When using the CompositeCollider2D in Outline mode it produces Edges which are again joined using adjacent edges. This stops discontinuities and produces a continuous etc.

This is also supported by the new CustomColilder2D & PhysicsShape2D for edges

That all said, you won’t get the above at all in a single physics simulation step. A body won’t move around corners or follow paths like that. It’d take multiple simulation steps; even if it did, it’d have to moving quick to move like that at the default 1/50th sec.

You’re right that for some reason I built that corner with 2 different surfaces, though even a continuous surface produces undesirable results for the reason you stated in your last paragraph. However I realized I was doing movement wrong to begin with and apparently I don’t know how rigidbody2d movement works in general even though I thought it was pretty cut and dry.

How am I supposed to move a rigidbody2d in FixedUpdate while also moving the transform multiple times that frame for preliminary collision checks?

I thought I could get away with it by just caching the transform position at the start of the frame and setting it back before the rigidbody2d.MovePosition(targetPos) call, but apparently I can’t and also realized a relevant factor is when transforms are synced. I had autosynctransforms on, but realized that’s wrong, but I also don’t know why it would produce wrong results if the rigidbody would still get autosynced to the cached transform.position change before rigidbody.MovePosition(targetPos) call.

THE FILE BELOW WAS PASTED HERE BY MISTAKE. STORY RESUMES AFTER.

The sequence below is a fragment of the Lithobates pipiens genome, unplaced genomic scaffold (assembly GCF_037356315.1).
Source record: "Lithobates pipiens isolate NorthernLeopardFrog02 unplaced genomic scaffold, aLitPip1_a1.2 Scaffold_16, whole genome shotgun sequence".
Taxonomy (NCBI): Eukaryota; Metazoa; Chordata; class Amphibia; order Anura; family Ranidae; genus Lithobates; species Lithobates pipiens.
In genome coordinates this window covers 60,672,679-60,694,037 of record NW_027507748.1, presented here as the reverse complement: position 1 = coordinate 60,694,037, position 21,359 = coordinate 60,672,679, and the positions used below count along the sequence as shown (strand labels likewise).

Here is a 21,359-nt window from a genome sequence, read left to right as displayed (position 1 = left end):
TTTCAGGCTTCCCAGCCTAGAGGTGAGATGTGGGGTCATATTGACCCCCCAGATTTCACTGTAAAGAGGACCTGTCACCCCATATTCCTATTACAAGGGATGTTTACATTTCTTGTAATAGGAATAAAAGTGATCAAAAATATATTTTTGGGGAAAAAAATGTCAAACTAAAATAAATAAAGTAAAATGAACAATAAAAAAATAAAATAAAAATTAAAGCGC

This is my rigidbody logic:

Vector3 ogPos = transform.position;
Move(); //moves transform.position + transform.rotation multiple times
Vector3 targetPos = transform.position; //target position
transform.position = ogPos; //return transform to original position
//Physics2D.SyncTransforms(); //this ordering causes movement to occur
//Physics2D.SyncTransforms(); //this ordering causes no movement to occur

But with autosynctransforms off, I’m confused why the SyncTransforms() ordering above matters, since to my understanding MovePosition doesn’t actually move the rigidbody position until the internal physics step anyway, which doesn’t happen until after FixedUpdate, right? So why would the ordering above produce different results? Especially since the targetPos should be unaffected anyway.

What am I missing? I’m sure it’s obvious but I for some reason can’t visualize it.

Either way, I thought of a way to avoid my bump dilemma: by having the collider that interacts with box2d be only on the top half of the character so the ground rays can do the proper grounded position checking while the top half collides with upcoming solids. This works for the bump case and various other cases, but it comes with 1 drawback: When it hits corners like this it gets squished into the ground.